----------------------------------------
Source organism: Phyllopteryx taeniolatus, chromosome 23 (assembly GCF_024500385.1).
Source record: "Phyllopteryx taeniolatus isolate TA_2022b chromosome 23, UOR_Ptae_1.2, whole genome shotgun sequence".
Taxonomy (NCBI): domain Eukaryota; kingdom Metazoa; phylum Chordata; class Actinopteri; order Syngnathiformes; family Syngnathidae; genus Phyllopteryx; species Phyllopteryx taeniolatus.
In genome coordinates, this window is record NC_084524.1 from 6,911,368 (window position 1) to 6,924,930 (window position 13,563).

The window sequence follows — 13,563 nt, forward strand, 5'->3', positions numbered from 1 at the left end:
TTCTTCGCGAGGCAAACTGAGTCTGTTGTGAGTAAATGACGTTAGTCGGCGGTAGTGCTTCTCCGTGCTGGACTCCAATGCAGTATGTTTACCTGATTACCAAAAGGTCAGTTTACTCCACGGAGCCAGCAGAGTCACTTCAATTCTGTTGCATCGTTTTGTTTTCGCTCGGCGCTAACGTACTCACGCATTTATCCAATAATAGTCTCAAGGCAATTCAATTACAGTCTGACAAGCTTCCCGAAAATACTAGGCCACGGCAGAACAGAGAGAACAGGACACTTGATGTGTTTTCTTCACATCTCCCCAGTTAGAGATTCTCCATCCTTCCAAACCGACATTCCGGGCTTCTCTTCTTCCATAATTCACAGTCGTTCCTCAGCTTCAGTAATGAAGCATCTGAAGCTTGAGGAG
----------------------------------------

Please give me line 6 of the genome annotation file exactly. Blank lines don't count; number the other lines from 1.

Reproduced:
TTCTTCGCGAGGCAAACTGAGTCTGTTGTGAGTAAATGACGTTAGTCGGCGGTAGTGCTTCTCCGTGCTGGACTCCAATGCAGTATGTTTACCTGATTACCAAAAGGTCAGTTTACTCCACGGAGCCAGCAGAGTCACTTCAATTCTGTTGCATCGTTTTGTTTTCGCTCGGCGCTAACGTACTCACGCATTTATCCAATAATAGTCTCAAGGCAATTCAATTACAGTCTGACAAGCTTCCCGAAAATACTAGGCCACGGCAGAACAGAGAGAACAGGACACTTGATGTGTTTTCTTCACATCTCCCCAGTTAGAGATTCTCCATCCTTCCAAACCGACATTCCGGGCTTCTCTTCTTCCATAATTCACAGTCGTTCCTCAGCTTCAGTAATGAAGCATCTGAAGCTTGAGGAG